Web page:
operas and reality shows. The news channels air kite-flying contests in Najafgarh as ‘Breaking News’. The entertainment ones have been recycling and repackaging one story for over a decade now.
Many of us would remember a promising phase of Indian television before it entered its current commercialised and hyper-conservative state. Here’s a list of things on Indian TV that makes us want to throw flowerpots at the screen:
1. Shitcoms: As a recent survey showed, Indians don’t have a sense of humour. That can partly explain why we don’t have a half-decent sitcom amid 500-odd TV shows on air. It’s time producers stopped trying to pass off C-grade shows with garish clothes and exaggerated acting as ‘comedy’. They need to be told that Gujarati accents are not funny and ding-dong background music is not a substitute for punch lines.
2. More Crime Smoothies: Where are the slick crime thrillers with smart cops and smooth criminals? Unfortunately, what we get instead are ‘crime awareness’ programmes like Crime Patrol and Saavdhaan India.
3. Ruse News: With news channels multiplying like rabbits, most have forgotten what listening to actual news was like. Arnab Goswami’s nonstop Jabberwocky, continuous commercials and panel discussions on everything under the sun have brought real news items down to the ticker. We miss Prannoy Roy’s crisp The World This Week on Doordarshan.
4. Where’s The Music? This may sound strange to the misguided blokes at Channel V (who’ve recently converted to a full time “entertainment channel”), but we have more soaps and reality shows than we can handle. What we’d like more of is some good non-Bollywood music. Dear music channels, refer to Coke Studio Pakistan and The Dewarists for guidance.
5. Family-ar Story: Our TV entertainment, it appears, just cannot move beyond the family drama. A show may promise to be ‘different’ – office drama, doctors’ lives – but give them three weeks and our writers will find a way of turning Star Trek into a family drama.
6. We Want To Educate the (M)asses: Suddenly all TV shows come with an agenda: to address ‘social evils’. They seek to do that by living up to the 19th century standards of morality where the good wife must prove her worth by enduring violence meted out to her by the in-laws. What these shows exactly mean by ‘social evils’ may be a question worth asking.
7. Fantasy Fiction: Who are these people whose lives are chronicled in our TV shows? We don’t want documentaries, but a semblance of reality would be appreciated. Everybody is Scrooge McDuck-rich, yet what they do for a living is a mystery. Girls go to college wearing ornate chiffon anarkalis. I wonder if the writers have ever stepped onto a campus…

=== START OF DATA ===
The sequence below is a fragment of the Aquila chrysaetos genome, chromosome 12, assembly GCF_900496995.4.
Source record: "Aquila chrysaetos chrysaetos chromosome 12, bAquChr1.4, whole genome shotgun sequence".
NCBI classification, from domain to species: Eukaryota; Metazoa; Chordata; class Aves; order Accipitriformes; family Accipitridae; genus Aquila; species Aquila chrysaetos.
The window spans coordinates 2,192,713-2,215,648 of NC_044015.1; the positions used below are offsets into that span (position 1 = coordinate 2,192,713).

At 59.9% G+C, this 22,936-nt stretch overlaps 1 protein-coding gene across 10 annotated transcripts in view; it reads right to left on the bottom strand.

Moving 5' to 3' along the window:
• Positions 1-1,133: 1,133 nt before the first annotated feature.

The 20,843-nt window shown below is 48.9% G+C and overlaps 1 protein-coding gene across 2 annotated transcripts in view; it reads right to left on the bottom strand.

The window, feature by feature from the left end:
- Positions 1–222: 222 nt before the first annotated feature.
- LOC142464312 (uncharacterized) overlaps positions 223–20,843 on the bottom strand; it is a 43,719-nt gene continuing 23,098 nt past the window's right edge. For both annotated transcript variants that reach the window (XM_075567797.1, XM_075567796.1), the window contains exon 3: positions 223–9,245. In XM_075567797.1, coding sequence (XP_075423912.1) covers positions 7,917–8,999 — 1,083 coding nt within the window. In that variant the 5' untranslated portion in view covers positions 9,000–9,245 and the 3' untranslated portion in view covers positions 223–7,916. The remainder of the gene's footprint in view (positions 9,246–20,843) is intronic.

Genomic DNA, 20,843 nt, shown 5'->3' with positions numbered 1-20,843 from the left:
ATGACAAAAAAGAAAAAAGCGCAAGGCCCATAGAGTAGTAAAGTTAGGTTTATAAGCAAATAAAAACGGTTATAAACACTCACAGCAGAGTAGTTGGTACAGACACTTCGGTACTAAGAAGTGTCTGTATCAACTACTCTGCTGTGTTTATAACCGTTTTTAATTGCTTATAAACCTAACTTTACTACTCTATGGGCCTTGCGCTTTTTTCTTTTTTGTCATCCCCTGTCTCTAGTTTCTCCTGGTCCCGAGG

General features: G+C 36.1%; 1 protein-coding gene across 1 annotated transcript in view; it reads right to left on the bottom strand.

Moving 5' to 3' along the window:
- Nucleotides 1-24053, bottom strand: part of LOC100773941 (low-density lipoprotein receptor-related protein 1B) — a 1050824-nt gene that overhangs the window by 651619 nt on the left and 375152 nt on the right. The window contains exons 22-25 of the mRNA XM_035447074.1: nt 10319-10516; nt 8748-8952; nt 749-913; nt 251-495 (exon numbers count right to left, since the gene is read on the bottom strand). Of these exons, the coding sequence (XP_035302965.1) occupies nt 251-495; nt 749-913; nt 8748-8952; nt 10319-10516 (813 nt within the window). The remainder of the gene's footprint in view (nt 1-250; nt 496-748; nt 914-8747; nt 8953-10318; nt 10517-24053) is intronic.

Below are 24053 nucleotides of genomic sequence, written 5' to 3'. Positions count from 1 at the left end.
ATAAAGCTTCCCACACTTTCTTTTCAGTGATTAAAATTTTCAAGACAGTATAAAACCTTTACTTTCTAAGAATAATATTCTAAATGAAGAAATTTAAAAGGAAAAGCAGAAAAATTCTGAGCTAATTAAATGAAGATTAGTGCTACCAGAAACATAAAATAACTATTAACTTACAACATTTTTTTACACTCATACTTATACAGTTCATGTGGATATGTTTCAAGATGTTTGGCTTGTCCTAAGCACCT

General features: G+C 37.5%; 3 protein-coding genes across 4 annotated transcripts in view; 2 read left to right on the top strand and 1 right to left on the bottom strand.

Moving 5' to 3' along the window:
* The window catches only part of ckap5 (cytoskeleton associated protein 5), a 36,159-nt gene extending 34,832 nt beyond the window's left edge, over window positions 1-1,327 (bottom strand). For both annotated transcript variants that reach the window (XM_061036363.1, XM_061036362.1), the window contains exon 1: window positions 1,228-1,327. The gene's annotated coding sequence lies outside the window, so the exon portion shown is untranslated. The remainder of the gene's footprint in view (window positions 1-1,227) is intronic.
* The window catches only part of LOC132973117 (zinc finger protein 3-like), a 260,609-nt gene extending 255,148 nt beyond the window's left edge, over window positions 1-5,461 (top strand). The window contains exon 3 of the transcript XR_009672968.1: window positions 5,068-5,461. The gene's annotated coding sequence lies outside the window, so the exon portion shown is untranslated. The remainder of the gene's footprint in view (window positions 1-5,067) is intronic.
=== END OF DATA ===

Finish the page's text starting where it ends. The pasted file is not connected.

8. Time Machine I: Characters speak at the rate of one word per minute, while the camera captures every movement of the muscle of every character. An hour may pass in real time, but the moment holds still in TV time. And if it’s a wedding or a festival, Hallelujah! You may get to see the wedding in your lifetime, if you’re lucky.
9. Time Machine II: Our soaps don’t have scripted endings. Once all possible angles are exhausted, they fast-forward by 20 years where the same stories are reworked with a bunch of new characters. Curiously enough, nothing really changes in all this time. Except that they have arrived in year 2044!
10. Act. Now: On what grounds are these ‘actors’ selected? Are they asked to show if they can weep without distorting a deadpan expression? Or perhaps, for how long they can speak in a monotone? The motto of our TV industry – why bother to act, when thunder and lightning have the same impact?
Know the Writer
Name: Mitia Nath, 24
Occupation: A former teacher of English at Delhi University
Favourite Brunch piece... Small-Budget Films (Kahaani, Paan Singh Tomar), Making It Big, The Annoying Habits of Our NRI Cousins
I wanted to write because... I like Brunch. I also wanted to see my name in the magazine
If you were to write a column: I would call it, Cinematic (on film appreciation)
One quirk: Talks to dogs in Bengali
From HT Brunch, February 3
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